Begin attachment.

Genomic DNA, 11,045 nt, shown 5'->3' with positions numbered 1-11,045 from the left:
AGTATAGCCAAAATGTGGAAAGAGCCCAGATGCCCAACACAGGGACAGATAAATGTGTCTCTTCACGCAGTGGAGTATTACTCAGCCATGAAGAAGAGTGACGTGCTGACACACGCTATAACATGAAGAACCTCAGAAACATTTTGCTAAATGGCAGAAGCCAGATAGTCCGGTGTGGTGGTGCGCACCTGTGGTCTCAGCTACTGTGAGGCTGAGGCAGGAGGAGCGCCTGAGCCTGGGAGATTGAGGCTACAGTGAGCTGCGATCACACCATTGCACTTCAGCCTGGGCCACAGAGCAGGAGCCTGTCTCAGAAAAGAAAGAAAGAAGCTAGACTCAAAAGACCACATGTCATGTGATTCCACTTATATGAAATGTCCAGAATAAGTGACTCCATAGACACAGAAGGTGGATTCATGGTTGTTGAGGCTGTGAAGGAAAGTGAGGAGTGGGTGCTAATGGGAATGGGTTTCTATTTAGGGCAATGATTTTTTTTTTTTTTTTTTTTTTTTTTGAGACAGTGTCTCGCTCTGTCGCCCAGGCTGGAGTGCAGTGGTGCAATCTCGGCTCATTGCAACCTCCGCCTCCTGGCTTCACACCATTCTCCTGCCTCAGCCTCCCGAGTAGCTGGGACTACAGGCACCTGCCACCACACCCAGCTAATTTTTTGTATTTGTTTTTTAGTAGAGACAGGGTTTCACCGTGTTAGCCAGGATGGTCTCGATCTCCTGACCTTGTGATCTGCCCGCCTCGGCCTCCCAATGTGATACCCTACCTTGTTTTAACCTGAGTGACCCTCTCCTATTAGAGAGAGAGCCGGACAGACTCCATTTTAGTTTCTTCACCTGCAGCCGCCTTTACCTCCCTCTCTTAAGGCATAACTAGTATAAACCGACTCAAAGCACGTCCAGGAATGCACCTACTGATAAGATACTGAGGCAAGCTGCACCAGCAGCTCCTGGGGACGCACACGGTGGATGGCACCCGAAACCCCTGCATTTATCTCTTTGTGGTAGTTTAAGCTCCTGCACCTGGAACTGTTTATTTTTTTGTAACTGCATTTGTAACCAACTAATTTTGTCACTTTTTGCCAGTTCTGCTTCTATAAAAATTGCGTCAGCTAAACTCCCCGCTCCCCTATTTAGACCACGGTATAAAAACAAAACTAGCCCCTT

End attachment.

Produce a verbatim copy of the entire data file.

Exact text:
Genomic DNA, 11,045 nt, shown 5'->3' with positions numbered 1-11,045 from the left:
AGTATAGCCAAAATGTGGAAAGAGCCCAGATGCCCAACACAGGGACAGATAAATGTGTCTCTTCACGCAGTGGAGTATTACTCAGCCATGAAGAAGAGTGACGTGCTGACACACGCTATAACATGAAGAACCTCAGAAACATTTTGCTAAATGGCAGAAGCCAGATAGTCCGGTGTGGTGGTGCGCACCTGTGGTCTCAGCTACTGTGAGGCTGAGGCAGGAGGAGCGCCTGAGCCTGGGAGATTGAGGCTACAGTGAGCTGCGATCACACCATTGCACTTCAGCCTGGGCCACAGAGCAGGAGCCTGTCTCAGAAAAGAAAGAAAGAAGCTAGACTCAAAAGACCACATGTCATGTGATTCCACTTATATGAAATGTCCAGAATAAGTGACTCCATAGACACAGAAGGTGGATTCATGGTTGTTGAGGCTGTGAAGGAAAGTGAGGAGTGGGTGCTAATGGGAATGGGTTTCTATTTAGGGCAATGATTTTTTTTTTTTTTTTTTTTTTTTTTGAGACAGTGTCTCGCTCTGTCGCCCAGGCTGGAGTGCAGTGGTGCAATCTCGGCTCATTGCAACCTCCGCCTCCTGGCTTCACACCATTCTCCTGCCTCAGCCTCCCGAGTAGCTGGGACTACAGGCACCTGCCACCACACCCAGCTAATTTTTTGTATTTGTTTTTTAGTAGAGACAGGGTTTCACCGTGTTAGCCAGGATGGTCTCGATCTCCTGACCTTGTGATCTGCCCGCCTCGGCCTCCCAATGTGATACCCTACCTTGTTTTAACCTGAGTGACCCTCTCCTATTAGAGAGAGAGCCGGACAGACTCCATTTTAGTTTCTTCACCTGCAGCCGCCTTTACCTCCCTCTCTTAAGGCATAACTAGTATAAACCGACTCAAAGCACGTCCAGGAATGCACCTACTGATAAGATACTGAGGCAAGCTGCACCAGCAGCTCCTGGGGACGCACACGGTGGATGGCACCCGAAACCCCTGCATTTATCTCTTTGTGGTAGTTTAAGCTCCTGCACCTGGAACTGTTTATTTTTTTGTAACTGCATTTGTAACCAACTAATTTTGTCACTTTTTGCCAGTTCTGCTTCTATAAAAATTGCGTCAGCTAAACTCCCCGCTCCCCTATTTAGACCACGGTATAAAAACAAAACTAGCCCCTT